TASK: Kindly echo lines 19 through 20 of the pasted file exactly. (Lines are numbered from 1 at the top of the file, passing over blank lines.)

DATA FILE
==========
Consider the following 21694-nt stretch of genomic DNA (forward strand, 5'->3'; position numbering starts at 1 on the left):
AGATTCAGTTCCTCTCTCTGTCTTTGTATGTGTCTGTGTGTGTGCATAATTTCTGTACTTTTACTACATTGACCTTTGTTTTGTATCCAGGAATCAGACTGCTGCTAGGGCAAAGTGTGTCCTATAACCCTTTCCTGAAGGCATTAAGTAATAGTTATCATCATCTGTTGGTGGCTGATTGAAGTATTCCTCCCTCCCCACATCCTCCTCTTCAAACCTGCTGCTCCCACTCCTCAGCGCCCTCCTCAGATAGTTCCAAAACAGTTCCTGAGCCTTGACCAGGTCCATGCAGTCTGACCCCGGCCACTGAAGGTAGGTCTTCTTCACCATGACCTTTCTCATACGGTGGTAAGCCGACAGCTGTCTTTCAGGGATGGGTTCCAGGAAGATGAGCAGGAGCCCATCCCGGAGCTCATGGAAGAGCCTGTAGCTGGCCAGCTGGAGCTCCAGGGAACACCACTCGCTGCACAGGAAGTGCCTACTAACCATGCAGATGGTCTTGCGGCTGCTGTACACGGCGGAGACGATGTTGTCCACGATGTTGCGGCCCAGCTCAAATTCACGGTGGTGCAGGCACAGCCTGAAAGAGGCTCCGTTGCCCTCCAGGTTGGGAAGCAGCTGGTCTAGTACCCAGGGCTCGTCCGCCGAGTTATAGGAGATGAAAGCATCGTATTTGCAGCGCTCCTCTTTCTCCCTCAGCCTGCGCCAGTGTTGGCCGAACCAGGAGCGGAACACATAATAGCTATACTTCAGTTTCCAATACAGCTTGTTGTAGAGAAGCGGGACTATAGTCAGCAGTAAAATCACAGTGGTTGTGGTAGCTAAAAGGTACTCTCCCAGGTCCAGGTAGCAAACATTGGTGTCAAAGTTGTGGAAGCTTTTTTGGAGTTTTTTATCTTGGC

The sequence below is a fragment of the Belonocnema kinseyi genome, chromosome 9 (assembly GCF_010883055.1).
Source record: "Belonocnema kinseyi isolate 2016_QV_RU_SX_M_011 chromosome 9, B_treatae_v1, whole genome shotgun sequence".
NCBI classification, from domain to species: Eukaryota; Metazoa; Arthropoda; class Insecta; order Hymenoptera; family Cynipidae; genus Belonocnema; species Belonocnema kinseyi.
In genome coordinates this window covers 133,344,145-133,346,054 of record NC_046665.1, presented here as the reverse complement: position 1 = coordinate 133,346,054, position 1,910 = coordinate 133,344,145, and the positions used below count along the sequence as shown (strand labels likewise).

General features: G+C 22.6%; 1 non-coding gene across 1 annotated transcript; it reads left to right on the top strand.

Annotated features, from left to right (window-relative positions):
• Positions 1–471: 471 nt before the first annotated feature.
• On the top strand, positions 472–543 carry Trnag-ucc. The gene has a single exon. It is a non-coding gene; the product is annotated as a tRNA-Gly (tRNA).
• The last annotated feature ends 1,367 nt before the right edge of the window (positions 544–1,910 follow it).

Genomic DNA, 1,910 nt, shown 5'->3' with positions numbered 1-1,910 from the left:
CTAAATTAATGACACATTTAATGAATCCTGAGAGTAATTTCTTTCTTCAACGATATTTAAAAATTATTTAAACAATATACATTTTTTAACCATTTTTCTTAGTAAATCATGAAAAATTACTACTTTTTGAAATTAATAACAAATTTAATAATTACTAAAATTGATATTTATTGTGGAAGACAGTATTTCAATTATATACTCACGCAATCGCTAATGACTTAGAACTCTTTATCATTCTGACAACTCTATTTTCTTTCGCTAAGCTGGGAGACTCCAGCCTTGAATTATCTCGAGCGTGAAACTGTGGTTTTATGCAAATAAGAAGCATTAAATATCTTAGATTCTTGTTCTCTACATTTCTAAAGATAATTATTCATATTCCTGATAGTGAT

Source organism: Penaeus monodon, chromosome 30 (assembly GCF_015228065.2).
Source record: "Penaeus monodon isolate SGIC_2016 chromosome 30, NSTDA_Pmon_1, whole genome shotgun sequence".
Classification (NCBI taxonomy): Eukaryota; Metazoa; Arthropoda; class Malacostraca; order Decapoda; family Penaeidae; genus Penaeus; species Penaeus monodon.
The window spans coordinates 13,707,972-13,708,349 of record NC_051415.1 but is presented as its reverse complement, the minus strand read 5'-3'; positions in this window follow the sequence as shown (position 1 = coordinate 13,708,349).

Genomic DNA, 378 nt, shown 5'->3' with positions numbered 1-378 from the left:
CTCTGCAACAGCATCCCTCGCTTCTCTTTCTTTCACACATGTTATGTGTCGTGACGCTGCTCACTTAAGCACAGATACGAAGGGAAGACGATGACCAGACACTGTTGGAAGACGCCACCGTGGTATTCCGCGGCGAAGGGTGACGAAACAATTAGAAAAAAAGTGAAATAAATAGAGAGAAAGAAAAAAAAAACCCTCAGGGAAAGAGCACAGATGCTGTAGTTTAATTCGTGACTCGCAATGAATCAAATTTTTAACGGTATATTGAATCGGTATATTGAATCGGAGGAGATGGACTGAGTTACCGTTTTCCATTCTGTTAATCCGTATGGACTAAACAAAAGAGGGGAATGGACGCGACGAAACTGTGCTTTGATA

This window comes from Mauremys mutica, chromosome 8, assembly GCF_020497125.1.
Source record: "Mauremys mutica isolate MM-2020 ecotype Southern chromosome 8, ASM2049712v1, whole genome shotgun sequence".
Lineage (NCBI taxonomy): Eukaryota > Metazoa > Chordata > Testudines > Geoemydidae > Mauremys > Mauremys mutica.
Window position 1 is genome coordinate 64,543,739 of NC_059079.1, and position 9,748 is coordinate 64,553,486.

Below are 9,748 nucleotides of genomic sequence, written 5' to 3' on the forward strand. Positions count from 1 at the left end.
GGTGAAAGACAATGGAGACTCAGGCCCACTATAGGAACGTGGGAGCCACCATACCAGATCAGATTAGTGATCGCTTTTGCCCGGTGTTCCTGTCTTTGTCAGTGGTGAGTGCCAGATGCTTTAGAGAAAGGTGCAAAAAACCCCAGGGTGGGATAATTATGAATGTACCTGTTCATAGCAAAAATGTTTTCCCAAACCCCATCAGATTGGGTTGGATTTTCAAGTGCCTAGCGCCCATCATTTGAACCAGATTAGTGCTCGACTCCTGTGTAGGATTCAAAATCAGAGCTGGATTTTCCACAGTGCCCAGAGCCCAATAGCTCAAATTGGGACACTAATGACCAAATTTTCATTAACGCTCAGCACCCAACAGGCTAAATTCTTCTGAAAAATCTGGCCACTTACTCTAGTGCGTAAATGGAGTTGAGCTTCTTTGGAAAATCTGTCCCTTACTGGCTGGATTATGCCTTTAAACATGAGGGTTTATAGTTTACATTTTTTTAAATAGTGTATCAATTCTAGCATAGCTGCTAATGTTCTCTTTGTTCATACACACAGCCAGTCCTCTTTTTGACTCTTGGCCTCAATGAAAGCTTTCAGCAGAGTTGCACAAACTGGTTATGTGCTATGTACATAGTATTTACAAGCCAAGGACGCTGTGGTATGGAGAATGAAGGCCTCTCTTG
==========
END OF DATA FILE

CTCTGCAACAGCATCCCTCGCTTCTCTTTCTTTCACACATGTTATGTGTCGTGACGCTGCTCACTTAAGCACAGATACGAAGGGAAGACGATGACCAGACACTGTTGGAAGACGCCACCGTGGTATTCCGCGGCGAAGGGTGACGAAACAATTAGAAAAAAAGTGAAATAAATAGAGAGAAAGAAAAAAAAAACCCTCAGGGAAAGAGCACAGATGCTGTAGTTTAATTCGTGACTCGCAATGAATCAAATTTTTAACGGTATATTGAATCGGTATATTGAATCGGAGGAGATGGACTGAGTTACCGTTTTCCATTCTGTTAATCCGTATGGACTAAACAAAAGAGGGGAATGGACGCGACGAAACTGTGCTTTGATA

This window comes from Mauremys mutica, chromosome 8, assembly GCF_020497125.1.